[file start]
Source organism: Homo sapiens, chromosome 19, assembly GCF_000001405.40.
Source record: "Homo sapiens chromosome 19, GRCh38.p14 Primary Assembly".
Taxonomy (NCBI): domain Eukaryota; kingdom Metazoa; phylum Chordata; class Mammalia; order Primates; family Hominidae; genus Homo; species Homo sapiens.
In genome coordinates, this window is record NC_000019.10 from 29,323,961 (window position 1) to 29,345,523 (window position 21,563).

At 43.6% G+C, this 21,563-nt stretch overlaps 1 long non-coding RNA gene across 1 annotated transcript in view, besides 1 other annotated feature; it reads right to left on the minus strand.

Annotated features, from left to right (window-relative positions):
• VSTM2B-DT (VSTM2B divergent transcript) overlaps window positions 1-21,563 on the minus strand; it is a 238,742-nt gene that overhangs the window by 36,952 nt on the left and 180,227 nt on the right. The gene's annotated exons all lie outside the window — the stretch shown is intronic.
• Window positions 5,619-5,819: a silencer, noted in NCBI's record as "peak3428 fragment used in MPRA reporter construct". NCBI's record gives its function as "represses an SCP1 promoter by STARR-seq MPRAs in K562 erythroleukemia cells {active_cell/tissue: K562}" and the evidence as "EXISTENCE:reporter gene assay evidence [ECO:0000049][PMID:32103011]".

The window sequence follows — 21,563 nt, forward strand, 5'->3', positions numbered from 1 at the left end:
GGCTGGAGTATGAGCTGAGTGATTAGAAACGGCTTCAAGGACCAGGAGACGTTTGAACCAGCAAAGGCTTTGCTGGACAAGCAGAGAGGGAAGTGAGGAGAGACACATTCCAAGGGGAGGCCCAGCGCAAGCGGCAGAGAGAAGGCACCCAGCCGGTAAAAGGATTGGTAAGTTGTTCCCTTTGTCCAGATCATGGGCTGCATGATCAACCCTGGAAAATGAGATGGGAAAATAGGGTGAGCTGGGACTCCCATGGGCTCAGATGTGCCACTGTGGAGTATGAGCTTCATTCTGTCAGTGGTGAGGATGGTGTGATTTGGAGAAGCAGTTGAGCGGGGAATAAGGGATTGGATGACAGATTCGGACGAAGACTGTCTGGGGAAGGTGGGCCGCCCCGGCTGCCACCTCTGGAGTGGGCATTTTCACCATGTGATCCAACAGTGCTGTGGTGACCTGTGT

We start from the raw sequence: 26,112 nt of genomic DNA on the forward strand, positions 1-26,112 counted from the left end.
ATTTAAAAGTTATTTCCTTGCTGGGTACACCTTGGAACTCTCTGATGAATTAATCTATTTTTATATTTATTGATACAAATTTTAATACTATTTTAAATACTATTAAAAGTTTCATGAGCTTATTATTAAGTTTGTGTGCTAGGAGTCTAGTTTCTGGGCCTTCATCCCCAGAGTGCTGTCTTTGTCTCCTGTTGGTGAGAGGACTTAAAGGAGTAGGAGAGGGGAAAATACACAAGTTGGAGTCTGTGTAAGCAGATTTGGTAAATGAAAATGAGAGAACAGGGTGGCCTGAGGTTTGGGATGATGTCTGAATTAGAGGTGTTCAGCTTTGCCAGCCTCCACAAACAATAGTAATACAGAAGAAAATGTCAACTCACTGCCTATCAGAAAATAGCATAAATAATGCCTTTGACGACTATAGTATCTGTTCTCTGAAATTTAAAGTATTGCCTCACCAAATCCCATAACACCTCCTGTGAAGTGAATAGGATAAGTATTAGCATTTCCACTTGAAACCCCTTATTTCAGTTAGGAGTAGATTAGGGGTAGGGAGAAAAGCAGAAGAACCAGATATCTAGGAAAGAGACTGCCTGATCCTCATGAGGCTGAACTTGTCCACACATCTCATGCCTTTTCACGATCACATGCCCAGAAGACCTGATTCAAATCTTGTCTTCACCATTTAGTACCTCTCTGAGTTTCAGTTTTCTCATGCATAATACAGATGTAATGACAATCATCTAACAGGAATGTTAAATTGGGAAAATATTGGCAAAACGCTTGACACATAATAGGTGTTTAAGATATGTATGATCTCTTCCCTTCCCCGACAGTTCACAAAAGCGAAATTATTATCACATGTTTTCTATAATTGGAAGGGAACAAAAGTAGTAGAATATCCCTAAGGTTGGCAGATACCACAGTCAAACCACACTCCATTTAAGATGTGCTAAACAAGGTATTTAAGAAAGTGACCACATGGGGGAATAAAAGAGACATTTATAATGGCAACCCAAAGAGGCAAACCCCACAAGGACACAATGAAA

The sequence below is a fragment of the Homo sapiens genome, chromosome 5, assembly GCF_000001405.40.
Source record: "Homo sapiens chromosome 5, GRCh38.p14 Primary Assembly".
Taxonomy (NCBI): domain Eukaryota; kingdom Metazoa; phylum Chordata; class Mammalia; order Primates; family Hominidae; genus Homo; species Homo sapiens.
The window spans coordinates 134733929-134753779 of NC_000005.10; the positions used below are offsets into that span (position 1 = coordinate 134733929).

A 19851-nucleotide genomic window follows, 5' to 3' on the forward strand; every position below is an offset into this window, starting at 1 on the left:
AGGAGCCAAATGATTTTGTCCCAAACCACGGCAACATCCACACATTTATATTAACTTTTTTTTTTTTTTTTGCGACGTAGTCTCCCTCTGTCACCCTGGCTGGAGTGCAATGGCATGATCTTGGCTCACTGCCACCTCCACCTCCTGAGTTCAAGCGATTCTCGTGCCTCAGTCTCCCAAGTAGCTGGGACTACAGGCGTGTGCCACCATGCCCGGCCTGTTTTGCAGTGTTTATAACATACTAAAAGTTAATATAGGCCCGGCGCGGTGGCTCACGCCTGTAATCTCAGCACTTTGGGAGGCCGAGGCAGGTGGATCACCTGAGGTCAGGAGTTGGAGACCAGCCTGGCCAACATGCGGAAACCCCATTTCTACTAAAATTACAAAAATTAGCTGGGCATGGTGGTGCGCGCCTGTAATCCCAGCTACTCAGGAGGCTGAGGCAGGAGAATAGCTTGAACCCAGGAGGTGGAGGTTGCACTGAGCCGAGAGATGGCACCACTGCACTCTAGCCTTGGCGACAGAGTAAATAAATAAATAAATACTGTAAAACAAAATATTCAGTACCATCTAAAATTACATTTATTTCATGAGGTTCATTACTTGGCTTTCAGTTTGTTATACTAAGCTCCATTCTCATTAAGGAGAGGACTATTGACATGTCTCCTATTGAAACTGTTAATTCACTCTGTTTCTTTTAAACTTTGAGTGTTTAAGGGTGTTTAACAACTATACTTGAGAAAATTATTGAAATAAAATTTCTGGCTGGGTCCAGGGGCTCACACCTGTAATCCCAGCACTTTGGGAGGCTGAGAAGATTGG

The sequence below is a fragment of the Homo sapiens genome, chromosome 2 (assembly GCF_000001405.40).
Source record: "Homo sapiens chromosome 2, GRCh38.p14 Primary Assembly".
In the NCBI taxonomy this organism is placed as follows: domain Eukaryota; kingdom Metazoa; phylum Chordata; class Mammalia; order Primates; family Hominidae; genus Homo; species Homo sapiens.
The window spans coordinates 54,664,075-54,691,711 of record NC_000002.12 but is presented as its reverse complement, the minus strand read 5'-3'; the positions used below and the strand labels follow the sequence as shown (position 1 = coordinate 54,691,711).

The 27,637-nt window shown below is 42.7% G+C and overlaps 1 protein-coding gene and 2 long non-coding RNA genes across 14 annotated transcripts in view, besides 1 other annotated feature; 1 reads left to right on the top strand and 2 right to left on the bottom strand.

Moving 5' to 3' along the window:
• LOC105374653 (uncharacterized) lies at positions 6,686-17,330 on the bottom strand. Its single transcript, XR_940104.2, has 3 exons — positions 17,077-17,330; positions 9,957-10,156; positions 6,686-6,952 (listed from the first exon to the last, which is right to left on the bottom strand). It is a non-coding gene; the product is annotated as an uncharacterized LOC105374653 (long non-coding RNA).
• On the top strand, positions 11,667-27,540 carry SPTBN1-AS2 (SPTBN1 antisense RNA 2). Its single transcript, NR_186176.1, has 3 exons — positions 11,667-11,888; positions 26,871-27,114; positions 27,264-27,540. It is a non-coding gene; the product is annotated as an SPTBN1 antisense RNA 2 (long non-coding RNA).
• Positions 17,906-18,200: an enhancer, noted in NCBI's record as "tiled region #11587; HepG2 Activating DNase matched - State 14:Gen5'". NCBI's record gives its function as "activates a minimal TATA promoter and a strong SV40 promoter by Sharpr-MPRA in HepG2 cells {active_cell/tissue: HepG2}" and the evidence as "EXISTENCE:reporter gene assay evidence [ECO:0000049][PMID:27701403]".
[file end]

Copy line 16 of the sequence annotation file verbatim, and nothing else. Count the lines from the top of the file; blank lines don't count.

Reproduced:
The window spans coordinates 134733929-134753779 of NC_000005.10; the positions used below are offsets into that span (position 1 = coordinate 134733929).